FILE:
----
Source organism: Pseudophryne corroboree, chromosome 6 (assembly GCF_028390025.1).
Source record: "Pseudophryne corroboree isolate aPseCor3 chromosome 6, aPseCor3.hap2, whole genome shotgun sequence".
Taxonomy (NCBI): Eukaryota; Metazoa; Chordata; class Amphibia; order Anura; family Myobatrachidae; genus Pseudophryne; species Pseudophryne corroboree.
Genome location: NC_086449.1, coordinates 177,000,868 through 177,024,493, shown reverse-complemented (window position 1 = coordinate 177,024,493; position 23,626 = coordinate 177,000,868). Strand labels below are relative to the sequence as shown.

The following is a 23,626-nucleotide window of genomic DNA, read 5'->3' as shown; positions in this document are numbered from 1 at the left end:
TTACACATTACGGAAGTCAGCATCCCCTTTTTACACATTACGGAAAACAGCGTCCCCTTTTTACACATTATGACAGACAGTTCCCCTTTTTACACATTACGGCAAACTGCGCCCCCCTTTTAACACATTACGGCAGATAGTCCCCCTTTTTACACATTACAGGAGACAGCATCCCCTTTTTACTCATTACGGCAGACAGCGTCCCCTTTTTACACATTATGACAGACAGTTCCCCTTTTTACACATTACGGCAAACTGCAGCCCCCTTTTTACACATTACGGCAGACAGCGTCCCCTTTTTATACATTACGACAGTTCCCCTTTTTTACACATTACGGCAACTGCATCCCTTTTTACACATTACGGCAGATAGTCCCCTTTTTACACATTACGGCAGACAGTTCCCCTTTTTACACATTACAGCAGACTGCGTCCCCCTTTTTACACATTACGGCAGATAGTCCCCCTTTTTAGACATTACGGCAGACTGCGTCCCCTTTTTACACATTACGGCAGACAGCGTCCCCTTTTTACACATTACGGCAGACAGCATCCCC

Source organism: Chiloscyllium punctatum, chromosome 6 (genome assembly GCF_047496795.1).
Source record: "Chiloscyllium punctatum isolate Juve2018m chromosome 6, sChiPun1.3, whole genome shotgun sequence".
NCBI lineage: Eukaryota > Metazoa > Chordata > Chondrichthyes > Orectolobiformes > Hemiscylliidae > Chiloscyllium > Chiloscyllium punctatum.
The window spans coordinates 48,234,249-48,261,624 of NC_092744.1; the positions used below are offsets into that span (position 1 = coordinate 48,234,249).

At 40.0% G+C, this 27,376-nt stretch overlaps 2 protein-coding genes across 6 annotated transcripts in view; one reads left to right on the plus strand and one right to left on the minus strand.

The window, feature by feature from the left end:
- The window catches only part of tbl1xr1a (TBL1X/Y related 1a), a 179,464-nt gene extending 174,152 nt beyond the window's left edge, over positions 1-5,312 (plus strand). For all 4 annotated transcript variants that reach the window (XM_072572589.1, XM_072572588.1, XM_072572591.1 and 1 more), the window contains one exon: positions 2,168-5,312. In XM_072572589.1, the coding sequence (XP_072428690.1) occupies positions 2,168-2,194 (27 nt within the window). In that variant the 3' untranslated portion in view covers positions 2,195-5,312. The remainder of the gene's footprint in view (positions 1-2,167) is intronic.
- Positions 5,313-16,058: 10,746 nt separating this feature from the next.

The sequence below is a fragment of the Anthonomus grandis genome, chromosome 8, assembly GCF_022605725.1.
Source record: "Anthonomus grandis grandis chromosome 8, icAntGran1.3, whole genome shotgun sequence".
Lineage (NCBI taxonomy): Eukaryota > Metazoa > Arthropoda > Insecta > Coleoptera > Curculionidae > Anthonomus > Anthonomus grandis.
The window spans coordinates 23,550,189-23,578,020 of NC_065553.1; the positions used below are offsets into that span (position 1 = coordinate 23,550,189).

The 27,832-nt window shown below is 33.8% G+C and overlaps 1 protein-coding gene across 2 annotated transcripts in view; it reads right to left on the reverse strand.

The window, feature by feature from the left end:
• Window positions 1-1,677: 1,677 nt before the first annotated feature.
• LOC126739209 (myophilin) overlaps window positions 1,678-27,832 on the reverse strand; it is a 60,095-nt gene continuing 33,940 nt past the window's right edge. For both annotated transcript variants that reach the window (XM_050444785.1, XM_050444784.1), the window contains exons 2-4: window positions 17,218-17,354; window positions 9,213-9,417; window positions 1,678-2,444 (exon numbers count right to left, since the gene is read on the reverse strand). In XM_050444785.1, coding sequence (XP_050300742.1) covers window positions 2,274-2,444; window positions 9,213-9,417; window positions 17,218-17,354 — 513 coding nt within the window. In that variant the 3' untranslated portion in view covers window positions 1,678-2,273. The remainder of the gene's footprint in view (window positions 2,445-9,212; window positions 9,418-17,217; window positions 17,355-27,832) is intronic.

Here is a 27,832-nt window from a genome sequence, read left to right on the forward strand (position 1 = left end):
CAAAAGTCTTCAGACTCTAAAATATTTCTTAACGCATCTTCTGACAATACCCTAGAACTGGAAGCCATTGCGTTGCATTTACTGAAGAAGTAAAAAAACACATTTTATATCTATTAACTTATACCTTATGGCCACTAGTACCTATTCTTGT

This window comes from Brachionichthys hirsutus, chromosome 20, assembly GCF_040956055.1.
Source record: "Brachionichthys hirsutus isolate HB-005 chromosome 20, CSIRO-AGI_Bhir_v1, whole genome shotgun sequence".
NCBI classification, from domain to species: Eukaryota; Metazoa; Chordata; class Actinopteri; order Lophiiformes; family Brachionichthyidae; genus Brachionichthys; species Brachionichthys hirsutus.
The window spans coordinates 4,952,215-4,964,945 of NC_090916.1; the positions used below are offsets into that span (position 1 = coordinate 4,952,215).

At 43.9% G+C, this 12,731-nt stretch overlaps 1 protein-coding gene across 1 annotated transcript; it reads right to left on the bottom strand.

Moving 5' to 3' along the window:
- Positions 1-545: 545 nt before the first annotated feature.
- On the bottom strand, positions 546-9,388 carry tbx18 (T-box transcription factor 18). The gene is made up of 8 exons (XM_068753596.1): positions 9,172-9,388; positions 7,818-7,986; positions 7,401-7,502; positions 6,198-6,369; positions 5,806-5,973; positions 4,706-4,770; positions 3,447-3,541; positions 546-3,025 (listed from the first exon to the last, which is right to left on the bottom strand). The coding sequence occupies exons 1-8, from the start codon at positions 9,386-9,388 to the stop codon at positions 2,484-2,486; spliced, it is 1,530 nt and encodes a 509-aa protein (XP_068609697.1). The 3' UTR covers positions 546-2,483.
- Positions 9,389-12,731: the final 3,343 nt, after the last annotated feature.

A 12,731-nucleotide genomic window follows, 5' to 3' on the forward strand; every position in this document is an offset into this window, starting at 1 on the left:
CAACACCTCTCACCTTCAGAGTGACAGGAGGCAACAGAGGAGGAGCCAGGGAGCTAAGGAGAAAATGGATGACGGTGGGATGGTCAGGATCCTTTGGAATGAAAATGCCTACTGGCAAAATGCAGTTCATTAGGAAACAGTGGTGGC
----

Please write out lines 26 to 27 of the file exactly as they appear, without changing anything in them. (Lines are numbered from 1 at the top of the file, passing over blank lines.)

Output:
Source record: "Brachionichthys hirsutus isolate HB-005 chromosome 20, CSIRO-AGI_Bhir_v1, whole genome shotgun sequence".
NCBI classification, from domain to species: Eukaryota; Metazoa; Chordata; class Actinopteri; order Lophiiformes; family Brachionichthyidae; genus Brachionichthys; species Brachionichthys hirsutus.